Jesus used this word to distinguish the slave fromhismaster. “No servant can serve two masters. Eithter he will hate the one and love the other, or he will be devoted to the one and despise the other. You cannot serve both God and Money” (Luke 16:13).

This title “Kurios-Lord,” which the angels ascribed to the Babe who was born in Bethlehem, indicated that He was One who would have the right to command. Many of us have failed to recognize and to respond to this fact.

The captain of a ship has the right of command. He is the executive officer over all that transpires on the ship. At his command the ship departs from port, and at his command the ship follows a course to his chosen destiny. The captain is kurios-lord. His authority is respected by both the officers and the enlisted men. He has the right of command. The men on the base pattern their lives according to his orders.

The angelic announcement said, “Unto you is born this day in the city of David, a Savior, which is Christ the Lord.” Are we guilty of anarchy and rebellion against Him whom God ordained to be our Lord and Master?

III. Kurios-Lord Is Used To Describe Absolute Possession Or Ownership

He who owned a house, a field, an animal, or a slave was a Lord. The word that Jesus used in describing the owner of a vineyard is this word kurios (Luke 20:13). This word is also used to describe the owner of the colt upon which Jesus made His triumphal entry into Jerusalem (Luke 19:33).

In announcing that Jesus Christ is Lord, the angels were actually introducing Him to us as the owner of all things.

In John’s Gospel we read, “He came to that which was His own, but His own did not receive

him” (John 1:11). He came to His own people, and they refused to recognize Him and respond to Him. Israel’s tragic response to Him has been repeated over and over through the centuries. When the Lord is rejected and man is left to his own resources, he loses his proper perspective.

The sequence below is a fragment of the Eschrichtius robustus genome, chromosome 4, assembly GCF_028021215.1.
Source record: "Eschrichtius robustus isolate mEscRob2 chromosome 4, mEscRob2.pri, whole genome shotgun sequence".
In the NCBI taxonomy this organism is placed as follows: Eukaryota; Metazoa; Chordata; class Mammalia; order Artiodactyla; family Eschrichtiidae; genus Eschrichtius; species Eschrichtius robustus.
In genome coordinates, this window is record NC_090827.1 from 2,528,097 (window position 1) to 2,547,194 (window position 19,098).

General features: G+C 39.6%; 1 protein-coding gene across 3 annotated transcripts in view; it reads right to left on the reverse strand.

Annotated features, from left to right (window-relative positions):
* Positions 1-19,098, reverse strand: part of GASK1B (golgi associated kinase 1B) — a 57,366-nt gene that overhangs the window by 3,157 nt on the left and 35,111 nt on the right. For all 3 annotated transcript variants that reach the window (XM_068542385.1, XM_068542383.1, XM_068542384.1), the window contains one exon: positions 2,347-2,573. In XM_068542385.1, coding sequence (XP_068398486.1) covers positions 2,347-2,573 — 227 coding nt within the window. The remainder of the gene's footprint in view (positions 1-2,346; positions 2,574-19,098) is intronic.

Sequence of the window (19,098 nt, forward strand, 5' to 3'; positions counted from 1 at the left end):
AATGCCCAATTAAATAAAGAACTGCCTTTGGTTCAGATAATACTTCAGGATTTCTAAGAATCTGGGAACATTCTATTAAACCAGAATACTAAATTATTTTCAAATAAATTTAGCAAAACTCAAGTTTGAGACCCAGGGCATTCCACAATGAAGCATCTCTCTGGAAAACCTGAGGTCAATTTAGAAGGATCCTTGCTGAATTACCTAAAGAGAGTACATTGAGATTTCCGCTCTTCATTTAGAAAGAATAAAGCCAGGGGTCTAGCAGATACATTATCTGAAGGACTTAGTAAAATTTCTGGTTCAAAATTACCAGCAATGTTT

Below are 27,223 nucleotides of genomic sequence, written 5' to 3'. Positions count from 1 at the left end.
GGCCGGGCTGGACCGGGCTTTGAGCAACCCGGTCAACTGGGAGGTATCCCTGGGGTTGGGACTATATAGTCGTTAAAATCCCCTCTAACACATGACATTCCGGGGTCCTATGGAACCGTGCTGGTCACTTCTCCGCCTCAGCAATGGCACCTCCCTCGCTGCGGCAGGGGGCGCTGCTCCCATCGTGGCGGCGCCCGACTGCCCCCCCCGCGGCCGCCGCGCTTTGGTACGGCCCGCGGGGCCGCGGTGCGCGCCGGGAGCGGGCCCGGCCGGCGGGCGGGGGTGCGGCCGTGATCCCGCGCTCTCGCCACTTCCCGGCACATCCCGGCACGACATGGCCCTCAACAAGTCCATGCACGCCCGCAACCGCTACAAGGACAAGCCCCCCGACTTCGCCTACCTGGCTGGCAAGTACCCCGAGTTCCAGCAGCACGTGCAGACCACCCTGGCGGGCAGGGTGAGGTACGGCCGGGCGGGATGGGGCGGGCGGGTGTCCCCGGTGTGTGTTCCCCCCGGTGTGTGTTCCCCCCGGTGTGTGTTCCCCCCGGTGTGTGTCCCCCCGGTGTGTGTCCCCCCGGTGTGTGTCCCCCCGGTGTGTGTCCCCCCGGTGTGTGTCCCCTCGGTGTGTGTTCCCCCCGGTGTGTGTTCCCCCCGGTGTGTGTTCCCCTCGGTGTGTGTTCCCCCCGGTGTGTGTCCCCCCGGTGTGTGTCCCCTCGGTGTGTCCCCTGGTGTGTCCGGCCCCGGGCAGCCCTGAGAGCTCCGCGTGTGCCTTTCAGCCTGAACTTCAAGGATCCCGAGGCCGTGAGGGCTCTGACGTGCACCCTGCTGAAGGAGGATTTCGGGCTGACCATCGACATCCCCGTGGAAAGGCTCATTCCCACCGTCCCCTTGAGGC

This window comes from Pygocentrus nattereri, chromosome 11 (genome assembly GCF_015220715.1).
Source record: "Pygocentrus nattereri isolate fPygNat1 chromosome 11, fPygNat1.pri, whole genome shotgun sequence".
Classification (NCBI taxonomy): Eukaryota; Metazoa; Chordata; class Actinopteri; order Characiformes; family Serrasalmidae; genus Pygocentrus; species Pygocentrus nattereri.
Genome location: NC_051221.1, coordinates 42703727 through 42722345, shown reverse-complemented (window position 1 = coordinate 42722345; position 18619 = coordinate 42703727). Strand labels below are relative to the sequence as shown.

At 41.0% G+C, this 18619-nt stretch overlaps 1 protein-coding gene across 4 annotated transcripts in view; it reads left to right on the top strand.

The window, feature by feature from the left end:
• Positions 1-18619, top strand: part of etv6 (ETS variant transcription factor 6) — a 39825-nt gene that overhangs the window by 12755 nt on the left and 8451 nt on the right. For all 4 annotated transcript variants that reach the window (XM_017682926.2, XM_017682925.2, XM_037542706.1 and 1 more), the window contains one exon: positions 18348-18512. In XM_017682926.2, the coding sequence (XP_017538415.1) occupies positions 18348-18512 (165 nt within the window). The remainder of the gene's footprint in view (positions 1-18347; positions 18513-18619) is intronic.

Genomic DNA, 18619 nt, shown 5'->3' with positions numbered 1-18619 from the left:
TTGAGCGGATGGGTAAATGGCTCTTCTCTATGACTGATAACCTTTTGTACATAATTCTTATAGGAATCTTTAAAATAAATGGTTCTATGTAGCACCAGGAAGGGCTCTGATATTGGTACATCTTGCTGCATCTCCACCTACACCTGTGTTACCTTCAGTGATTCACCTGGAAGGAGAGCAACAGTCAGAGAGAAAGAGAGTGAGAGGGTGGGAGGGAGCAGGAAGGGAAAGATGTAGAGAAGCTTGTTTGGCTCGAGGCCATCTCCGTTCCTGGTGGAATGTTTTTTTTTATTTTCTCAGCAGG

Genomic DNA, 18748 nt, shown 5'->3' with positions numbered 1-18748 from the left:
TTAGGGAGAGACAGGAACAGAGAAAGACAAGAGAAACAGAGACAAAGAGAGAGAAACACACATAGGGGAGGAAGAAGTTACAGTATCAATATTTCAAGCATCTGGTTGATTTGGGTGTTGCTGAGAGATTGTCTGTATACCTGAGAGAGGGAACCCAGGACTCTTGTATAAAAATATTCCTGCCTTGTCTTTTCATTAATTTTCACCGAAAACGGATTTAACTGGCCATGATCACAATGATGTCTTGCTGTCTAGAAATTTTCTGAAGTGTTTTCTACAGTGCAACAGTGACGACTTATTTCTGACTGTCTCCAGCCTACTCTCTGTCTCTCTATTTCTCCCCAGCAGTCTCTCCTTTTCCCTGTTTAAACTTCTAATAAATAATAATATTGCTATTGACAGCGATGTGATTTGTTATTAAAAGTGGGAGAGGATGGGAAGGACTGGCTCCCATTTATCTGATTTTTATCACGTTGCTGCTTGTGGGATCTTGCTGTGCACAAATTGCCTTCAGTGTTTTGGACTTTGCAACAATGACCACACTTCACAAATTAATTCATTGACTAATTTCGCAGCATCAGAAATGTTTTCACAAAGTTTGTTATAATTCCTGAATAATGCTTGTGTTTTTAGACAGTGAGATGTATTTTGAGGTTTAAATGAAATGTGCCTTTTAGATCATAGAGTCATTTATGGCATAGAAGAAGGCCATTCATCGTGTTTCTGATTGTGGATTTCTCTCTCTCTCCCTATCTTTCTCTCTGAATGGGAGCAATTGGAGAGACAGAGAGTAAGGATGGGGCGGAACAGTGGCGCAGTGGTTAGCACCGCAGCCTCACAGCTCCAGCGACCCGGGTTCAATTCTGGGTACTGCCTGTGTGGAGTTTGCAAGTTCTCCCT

IV. Kurios-Lord Was Used To Denote One Who Served As A Guardian

In the ancient world legal rights were denied to women as individuals. To engage in any business or contract or to hold possession of property a woman had to have a guardian. This guardian could be the husband, a brother, or possibly a more distant relative. By means of a guardian the rights of the unfortunate were protected.

There is substance for an entire sermon on the thought of Jesus Christ serving as our Guardian, Savior, and Redeemer. He protects us not only fromourselves but also from satanic forces. He is a guardian who has promised to be with us throughout all of our days in all of our ways.

V. Kurios-Lord Was The Standard Title Of The Roman Emperors

To be lord implied sovereignty, power, and authority.

By means of this title the emperor issued orders and decrees. Often when a pastor writes to his people he will affix his signature over his title or office as pastor. When a Roman emperor issued an edict, proclamation, or order, he would sign it with his signature and the title “Kurios.”

This title summed up his authority in the same way that a president serves by virtue of his office and a police officer serves by virtue of his oath and uniform. The emperor exercised his authority in more instances and far more extensively than that of any present ruler.

The angelic announcement of the Christ child’s birth contained the idea that Christ was to exercise this kind of authority over the souls of men. For us to recognize this may help us to understand why Herod was concerned to the extent that he eliminated the male children in the vicinity of Bethlehem.

From your heart are you able to say to Jesus, “You are my Master, and I will be obedient to you as a devoted slave”? Can you honestly say, “You are my Owner, and I will let you occupy every portion and position of my life”? Can you say, “You are my Guardian upon whom I depend for protection and guidance”? Are you willing to say to Him, “You are my Emperor, and because you loved me enough to die for me I want to be faithful to you in living a life dedicated to the growth of your Kingdom”?

Can you with Thomas say to Jesus, “My Lord and my God!” (John 20:28)?

When we make Jesus the Lord of our lives He becomes our Savior. He brings us an inward assurance of peace and helps us to relate to others in a manner that produces peace among men.

If we are to really observe this Christmas in a proper manner, we must yield the sovereignty of our lives to Him who alone is Lord.